In Egypt the new development strategy was not  discussed by parliament or through public participation, informs Mahinour El Badrawi, from the Egyptian Center for Economic and Social Rights. She explains that although the Government presents itself as “ a leading country in the 2030 development process, and participates in the National Voluntary Review Process, its plan lacks measurable indicators for success, a road map for reaching its goals, or even consistency between rhetoric and implementation. For example, although the 2014 constitution sets a minimum spending level on Health and Education, the 2016-2017 public budget does not meet that minimum, nor is it recognized as a goal in the Government‘s 2030 Vision. The plan also relies heavily on public private partnerships s without  attempting any reform that reverses the decades of crony capitalism and corrupt institutional practicesthat have resulted in economic crisis, impoverishment, and public unrest since 2011.

 

Fiscal issues were also raised by the report from Social Watch Philippines, asserting that “tax injustice is imbedded in the system and as a result unregulated corporate activities harm people and the environment”. Marivic Raquiza explains that “while more than 26.3 percent or about 27 million Filipinos live in poverty, the benefits from growth are concentrated in the hands of few billionaire families, the less than 1 percent who dominate the political economy”.

 

Wolfgang Obenland introduced the German civil society report, a result of the joint efforts of the national coalitions of environmental and development NGOs. “According to the 2030 Agenda, no country can consider itself having achieved sustainable development” he explained. “We need to move away from the notion that Germany is a trendsetter regarding sustainability. In large areas, this country is not a pioneer, but is severely lagging behind. The world does not expect Germany to be a pioneer, but it expects that we finally acknowledge the urgent need for action that exists with respect to our agricultural, trade, and transport policies and in many other areas. And that we draw meaningful consequences from this.” He found it ironic that, as a result of the accounting of support to refugees as part of official development assistance, “in 2015 the number one recipient of German ODA was… Germany”.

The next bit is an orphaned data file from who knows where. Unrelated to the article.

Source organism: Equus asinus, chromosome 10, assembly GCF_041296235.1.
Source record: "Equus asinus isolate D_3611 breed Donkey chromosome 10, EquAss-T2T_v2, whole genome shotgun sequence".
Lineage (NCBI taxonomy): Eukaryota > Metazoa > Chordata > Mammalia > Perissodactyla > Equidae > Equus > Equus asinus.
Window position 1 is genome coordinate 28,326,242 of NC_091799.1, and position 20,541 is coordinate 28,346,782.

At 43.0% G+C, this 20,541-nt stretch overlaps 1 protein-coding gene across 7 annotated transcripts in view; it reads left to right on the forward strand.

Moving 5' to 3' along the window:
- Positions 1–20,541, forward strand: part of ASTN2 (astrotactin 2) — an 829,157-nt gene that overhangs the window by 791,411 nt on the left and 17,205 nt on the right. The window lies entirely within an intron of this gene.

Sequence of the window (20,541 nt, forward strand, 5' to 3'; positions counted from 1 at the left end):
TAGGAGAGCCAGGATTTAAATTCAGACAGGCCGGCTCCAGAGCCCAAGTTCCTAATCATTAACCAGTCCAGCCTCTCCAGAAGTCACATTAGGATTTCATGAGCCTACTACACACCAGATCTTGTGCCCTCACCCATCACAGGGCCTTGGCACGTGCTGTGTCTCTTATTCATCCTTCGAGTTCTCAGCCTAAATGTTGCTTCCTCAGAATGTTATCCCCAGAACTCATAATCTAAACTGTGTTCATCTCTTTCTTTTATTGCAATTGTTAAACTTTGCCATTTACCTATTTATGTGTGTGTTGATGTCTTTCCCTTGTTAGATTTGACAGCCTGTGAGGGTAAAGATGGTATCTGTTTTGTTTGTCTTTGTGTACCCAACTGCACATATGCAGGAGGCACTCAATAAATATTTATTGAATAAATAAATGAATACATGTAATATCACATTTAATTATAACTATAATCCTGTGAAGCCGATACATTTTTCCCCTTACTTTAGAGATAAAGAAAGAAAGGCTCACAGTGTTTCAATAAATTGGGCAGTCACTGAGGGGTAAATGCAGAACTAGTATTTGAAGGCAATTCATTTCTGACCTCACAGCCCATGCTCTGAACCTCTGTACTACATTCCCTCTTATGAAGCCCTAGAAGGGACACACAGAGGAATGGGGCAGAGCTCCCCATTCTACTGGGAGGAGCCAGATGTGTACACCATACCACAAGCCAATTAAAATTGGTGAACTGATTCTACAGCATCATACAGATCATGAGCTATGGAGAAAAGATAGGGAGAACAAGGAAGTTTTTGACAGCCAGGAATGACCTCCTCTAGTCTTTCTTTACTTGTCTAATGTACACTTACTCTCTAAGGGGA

Roberto Bissio, from Social Watch, summarized the contributions of many NGO coalitions that could not come to New York to present their findings personally. He cited the Peruvian report as illustrative of the dilemmas in many countries: “Peru has experienced sustained economic growth, due largely to rising prices of gold, copper and other minerals, but virtually the entire territory has been given in concession to mining, oil, and logging companies, frequently in conflict with local populations. Income poverty has decreased, but multidimensional poverty has worsened. Progress has been made in circulation of money and electronic and telephone connectivity, but increased levels of crime are taking over streets and cities and corruption resulting from the influence of corporate power reaches every part of the government”.

 

Thus, in the words of Héctor Béjar, “the road to achieving the 2030 goals is hazy and full of obstacles.”

 

 

 

For additional information, contact:
Roberto Bissio, Social Watch Coordinator
Mobile: +33 6 1279 4750 – E-mail: rbissio@item.org.uy